Dennis McClendon, Friends of Downtown

I'm here on behalf of Friends of Downtown, a citizen based advocacy group that advocates for good planning downtown. We found out about this yesterday morning, and are a little upset about the process, but more about the precedent that would be set. We had a lot a talk today about what a wonderful place as a residential district downtown Chicago is. I certainly concur. I live downtown, myself, but it's being falsely set up as somehow in opposition to Chicago's wonderful heritage of architectural treasures that are presumably one of the reasons that so many of us want to live downtown to begin with. The folks at LPCI have already pointed out - I've prepared a map that shows what a tiny proportion of downtown Chicago is actually protected by landmark designation. The percentage when you look at the entire central area is about 1.6%.

There's no need for us to force new residential development on top of these few districts that we thought had been protected by this Commission and this Commission's own regulations that say that nothing that's out of , wildly out of height, would be approved in those districts. So I'm not sure if my letter setting this out in a little bit more detail reached the Commission in time to be included in the packets. I have a copy with me, and also copies of the map. But we believe that allowing a building three times the size of other buildings in the district sets a very dangerous precedent that we hope this committee will reject.

Craig Norris

I live in the Wicker Park neighborhood. Because of a neighborhood issue eight months ago, I jumped on the internet, and I read the Penn Central case, and the St. Bartholemew case, and when this came up, it dawned on me that these facts are remarkably similar. I think that what Mr. Bahlman is saying is true, and I think the city leadership is badly underestimating the people who are able to gather this information, and make these comparisons, and I think we might be making a mistake by compromising the integrity of this district, and I think that the general population, it might quickly be able to see that, if not immediately, than maybe down the road.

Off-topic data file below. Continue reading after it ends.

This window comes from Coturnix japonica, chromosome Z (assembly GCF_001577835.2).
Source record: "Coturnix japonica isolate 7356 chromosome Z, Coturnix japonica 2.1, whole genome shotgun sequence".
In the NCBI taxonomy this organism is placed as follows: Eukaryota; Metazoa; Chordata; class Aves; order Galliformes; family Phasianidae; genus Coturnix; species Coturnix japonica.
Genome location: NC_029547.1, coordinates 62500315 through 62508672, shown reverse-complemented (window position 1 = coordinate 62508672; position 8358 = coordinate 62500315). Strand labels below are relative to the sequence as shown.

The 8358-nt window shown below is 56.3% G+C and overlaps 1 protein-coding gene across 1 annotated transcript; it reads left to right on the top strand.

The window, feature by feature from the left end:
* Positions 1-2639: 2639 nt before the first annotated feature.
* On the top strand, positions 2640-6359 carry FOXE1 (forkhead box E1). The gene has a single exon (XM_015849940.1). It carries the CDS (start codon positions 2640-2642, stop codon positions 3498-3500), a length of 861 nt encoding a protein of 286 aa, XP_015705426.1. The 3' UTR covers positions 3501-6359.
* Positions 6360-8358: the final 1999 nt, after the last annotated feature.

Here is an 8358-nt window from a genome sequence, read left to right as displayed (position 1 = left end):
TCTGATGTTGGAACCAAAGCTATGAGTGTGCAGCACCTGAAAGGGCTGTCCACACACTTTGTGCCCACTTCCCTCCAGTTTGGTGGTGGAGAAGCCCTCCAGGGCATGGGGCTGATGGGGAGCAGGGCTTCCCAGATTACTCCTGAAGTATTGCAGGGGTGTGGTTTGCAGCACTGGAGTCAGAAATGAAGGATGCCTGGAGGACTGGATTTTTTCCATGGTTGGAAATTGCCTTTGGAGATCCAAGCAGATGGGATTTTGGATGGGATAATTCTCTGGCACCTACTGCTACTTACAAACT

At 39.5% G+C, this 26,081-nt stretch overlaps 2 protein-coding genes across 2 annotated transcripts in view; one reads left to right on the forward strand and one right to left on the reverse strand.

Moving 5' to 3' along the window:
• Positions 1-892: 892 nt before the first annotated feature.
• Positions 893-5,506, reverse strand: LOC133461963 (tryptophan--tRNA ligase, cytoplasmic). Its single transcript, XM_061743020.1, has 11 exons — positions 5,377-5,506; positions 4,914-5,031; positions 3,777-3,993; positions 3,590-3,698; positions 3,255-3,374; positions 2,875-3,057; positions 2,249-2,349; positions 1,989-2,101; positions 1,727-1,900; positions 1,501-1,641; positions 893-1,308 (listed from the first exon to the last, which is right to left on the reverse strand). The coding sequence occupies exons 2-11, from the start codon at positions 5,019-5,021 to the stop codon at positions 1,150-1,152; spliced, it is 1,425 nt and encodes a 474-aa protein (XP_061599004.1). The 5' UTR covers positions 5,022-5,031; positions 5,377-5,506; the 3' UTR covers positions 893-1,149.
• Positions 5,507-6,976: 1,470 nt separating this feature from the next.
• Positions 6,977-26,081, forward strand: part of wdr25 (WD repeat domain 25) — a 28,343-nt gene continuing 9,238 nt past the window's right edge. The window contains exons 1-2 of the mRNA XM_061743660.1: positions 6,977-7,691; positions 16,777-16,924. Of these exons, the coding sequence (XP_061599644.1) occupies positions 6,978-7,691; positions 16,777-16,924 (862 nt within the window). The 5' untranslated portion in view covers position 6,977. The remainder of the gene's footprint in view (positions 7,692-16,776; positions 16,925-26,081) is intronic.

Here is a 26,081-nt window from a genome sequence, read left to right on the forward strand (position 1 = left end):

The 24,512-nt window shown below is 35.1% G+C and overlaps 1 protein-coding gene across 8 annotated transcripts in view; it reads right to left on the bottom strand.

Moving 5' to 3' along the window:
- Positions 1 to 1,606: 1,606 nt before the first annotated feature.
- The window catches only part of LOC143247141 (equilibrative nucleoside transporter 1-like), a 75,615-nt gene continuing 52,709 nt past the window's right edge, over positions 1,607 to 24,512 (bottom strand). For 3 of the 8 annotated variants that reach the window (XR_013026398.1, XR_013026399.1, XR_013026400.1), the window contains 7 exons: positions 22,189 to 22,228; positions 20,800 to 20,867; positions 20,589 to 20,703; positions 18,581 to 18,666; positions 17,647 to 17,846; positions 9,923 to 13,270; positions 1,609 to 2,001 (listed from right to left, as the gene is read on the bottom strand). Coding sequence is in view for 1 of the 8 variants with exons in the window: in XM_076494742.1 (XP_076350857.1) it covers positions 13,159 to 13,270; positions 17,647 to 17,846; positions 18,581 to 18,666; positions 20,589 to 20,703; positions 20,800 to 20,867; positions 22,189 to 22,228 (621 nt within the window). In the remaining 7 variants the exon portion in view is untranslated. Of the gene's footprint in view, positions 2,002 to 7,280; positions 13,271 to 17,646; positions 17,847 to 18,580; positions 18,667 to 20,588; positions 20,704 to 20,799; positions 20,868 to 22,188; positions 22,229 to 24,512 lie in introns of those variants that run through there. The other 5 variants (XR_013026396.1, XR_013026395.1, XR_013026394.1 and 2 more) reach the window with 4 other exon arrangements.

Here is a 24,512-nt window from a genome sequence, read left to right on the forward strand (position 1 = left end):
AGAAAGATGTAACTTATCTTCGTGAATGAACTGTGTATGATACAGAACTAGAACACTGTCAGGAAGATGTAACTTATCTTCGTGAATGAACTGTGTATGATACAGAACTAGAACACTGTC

Martin Tangora

I'm Martin Tangora, of course long associated with LPCI, but I'm not speaking for LPCI. I don't want to be as polite as they were. The question before you is whether a landmark district means anything, and this case, Mr. Goecken has just argued that id doesn't, because this is a unique district where there are no criteria. There is supposed to be a 40% criterion [note: refers to a provision of the landmarks law that requires proposed changes that entail demolition of 40% or more of a designated landmarks to receive special approval from the Chicago City Council] , and I can't imagine how you believe that's not violated when the setback for the new construction is less than 30 feet.

I've seen these plans. Windows will be blinded in contributing buildings in the district to accommodate parking. A parking garage of 12 stories will be built behind the Sullivan and Holabird & Roche Gage Group which is an officially designated Chicago landmark. Louis Sullivan is the most important architect in central Chicago - I think everyone takes that for granted - and, of course, his two most important buildings here are the Auditorium and Carson's , and the two next most important buildings are the two between which this 800 foot tower will be shoehorned. On this, we will have 450 cars going into a driveway that's adjacent to his designated Jewelers building, and then the parking garage will be towering over the Gage Group - not literally the Sullivan part of the Gage Group, but the other two parts of the Gage Group are only six stories high, so this is not only in a landmark district and towering over the other Michigan streetwall district, but it's right in the heart of the most important architecture in downtown Chicago.

. . . . and then the height issue. Mr. Goecken says he's not worried about 70 story buildings in Beverly. Of course not. What I would be worried about, if this goes through, is the precedent that would allow somebody to tear down the average size house in Beverly and build an enormous house. How can you turn him down? I'm worried about the millionaires that have been coming to you for 25 years with a cottage in Old Town asking to put 5,000 square feet on top and in back - how are you going to turn them down? How are you going to tell the owners of 20 North Michigan, an eight story building that's one of the oldest in the street wall - how are you going to tell them that they can't building a 70 story tower on the back all-but-30-feet of that lot? How are you going to stop anything on the street wall or in the Jewelers Row district or any other district in Chicago if you allow this to go through? .


© Copyright 2005 Lynn Becker All rights reserved.